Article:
• All SC/STs households beneficiaries of Pradhan Mantri Awas Yojana(PMAY) (Gramin)
      • Antyoday Anna Yojana (AAY)
      • Forest dwellers Most Backward Classes (MBC)
      • Tea & Ex-Tea Garden Tribes
      • People residing in Islands and People residing in river islands.
    • Benefits given :
      • Cash assistance for PMUY connections is provided by Government of India – Rs. 1600
      • The cash assistance covers:
        • Security Deposit of Cylinder Rs. 1250 for 14.2 kg cylinder/ Rs. 800 for 5 kg cylinder
        • Pressure Regulator(Rs. 150)
        • LPG Hose(Rs. 100)
        • Domestic Gas Consumer Card(Rs. 25)
        • Inspection/ Installation/ Demonstration charges(Rs. 75)
      • Additionally, All PMUY beneficiaries will be provided with first LPG refill and Stove (hotplate) both free of cost along with their deposit free connection by the Oil Marketing Companies (OMCs).
    • Achievements of the scheme :
      • Government data shows that by January 2022, 9 crore new LPG connections had been rolled out under this scheme, and that 99.8 per cent of the over 28 crore households in India now have access to LPG, up from 61.9 per cent in 2015.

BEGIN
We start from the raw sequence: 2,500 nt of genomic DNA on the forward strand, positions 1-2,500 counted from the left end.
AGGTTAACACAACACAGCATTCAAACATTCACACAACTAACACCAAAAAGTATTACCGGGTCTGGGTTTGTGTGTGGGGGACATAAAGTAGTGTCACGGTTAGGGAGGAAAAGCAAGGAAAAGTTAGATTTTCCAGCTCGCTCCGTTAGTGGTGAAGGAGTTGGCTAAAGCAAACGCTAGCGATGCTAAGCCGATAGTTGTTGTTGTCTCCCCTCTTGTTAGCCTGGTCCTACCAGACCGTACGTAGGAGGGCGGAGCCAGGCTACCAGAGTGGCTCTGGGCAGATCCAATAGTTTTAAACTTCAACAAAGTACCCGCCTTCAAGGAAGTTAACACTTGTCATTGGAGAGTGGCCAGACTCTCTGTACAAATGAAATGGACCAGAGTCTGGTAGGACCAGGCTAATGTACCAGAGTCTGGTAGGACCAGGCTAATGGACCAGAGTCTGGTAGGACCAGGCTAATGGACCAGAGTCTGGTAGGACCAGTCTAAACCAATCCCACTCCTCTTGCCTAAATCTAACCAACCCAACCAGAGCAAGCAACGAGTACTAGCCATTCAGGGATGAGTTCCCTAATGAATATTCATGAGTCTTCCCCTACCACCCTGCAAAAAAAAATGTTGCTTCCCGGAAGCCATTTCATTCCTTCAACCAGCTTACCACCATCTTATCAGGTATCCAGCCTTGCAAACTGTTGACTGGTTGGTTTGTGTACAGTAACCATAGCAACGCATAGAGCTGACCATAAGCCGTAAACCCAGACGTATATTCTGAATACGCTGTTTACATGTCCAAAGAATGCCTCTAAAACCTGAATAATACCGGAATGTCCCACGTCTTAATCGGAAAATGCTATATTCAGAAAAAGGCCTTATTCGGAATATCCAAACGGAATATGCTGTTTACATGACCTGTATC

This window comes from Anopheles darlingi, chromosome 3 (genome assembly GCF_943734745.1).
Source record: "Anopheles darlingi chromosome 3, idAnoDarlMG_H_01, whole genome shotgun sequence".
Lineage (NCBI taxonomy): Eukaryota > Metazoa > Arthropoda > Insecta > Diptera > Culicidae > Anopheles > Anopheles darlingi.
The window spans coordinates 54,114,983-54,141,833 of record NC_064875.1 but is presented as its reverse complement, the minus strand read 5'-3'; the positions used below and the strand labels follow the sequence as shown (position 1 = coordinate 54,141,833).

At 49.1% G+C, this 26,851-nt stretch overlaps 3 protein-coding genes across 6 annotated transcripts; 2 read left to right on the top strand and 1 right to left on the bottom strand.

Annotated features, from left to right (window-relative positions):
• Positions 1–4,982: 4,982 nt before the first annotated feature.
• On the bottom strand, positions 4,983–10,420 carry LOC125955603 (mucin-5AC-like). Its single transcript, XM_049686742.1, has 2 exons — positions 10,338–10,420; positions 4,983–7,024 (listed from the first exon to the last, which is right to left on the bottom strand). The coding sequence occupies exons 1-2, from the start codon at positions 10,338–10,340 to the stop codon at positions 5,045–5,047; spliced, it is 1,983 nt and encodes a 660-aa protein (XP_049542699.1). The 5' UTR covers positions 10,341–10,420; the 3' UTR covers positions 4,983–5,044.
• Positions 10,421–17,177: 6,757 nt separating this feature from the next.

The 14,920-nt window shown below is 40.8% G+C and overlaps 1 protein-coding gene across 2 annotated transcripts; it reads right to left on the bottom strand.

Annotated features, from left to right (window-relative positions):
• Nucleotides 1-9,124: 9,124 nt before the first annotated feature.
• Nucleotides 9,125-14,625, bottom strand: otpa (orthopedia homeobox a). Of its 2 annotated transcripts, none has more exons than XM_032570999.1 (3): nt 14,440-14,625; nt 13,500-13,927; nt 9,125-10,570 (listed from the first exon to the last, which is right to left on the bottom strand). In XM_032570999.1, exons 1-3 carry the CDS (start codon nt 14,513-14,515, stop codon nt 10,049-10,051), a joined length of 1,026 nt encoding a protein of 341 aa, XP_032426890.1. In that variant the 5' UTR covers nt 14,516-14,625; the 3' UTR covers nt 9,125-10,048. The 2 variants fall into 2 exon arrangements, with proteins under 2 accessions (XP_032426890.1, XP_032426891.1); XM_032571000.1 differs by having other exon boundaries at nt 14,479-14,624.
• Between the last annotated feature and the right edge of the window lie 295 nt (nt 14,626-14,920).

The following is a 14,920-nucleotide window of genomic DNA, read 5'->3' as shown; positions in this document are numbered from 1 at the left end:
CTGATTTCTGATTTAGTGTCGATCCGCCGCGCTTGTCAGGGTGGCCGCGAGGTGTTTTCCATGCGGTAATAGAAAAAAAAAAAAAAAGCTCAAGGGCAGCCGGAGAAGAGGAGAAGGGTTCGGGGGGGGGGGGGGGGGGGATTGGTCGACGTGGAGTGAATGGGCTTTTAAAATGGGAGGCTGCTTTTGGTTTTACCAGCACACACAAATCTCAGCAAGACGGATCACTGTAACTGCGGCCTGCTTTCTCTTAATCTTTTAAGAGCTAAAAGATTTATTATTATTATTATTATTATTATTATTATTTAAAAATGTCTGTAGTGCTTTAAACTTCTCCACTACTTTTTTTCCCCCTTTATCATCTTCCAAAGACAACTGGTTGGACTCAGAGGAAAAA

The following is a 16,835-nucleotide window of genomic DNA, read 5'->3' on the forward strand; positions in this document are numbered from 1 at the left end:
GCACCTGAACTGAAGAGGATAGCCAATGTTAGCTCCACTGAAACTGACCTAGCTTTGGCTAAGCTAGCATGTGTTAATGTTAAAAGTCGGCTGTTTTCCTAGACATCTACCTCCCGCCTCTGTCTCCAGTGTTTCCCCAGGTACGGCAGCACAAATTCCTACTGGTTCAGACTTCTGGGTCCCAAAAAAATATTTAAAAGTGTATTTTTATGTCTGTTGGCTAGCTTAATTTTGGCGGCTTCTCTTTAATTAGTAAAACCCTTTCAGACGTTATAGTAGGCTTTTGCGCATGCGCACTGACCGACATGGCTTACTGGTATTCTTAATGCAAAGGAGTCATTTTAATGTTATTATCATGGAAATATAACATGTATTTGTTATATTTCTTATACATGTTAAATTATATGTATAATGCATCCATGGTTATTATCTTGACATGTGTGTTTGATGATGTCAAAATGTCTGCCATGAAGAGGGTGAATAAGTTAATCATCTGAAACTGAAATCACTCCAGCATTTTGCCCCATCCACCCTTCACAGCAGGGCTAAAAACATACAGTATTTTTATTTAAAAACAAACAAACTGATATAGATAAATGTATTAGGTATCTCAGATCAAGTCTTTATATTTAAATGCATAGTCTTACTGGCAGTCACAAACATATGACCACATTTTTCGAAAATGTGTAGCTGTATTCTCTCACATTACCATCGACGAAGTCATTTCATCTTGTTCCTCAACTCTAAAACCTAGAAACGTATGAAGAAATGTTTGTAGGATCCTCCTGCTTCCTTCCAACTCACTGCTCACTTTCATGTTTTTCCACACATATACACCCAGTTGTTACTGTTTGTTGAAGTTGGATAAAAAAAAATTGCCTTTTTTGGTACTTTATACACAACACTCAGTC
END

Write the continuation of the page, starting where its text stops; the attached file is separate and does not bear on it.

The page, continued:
India unveils its Arctic policy, focuses on combating climate change

India unveils its Arctic policy, focuses on combating climate change

Context :

  • The Centre released India’s Arctic Policy, with the aim of enhancing the country’s cooperation with the resource-rich and rapidly transforming region.
The relevance of Arctic for India can be broadly explained under three categories:
  1. Scientific Research, Climate Change and Environment
    • Monsoons
      1. The changes occurring in the Arctic are yet to be understood fully, but it is clear that they have been impacting global weather, climate and ecosystems including the monsoons in India.
      2. During the monsoons, India receives over 70 per cent of its annual precipitation. India’s agriculture,is directly dependent on monsoons
    • Rising Sea Level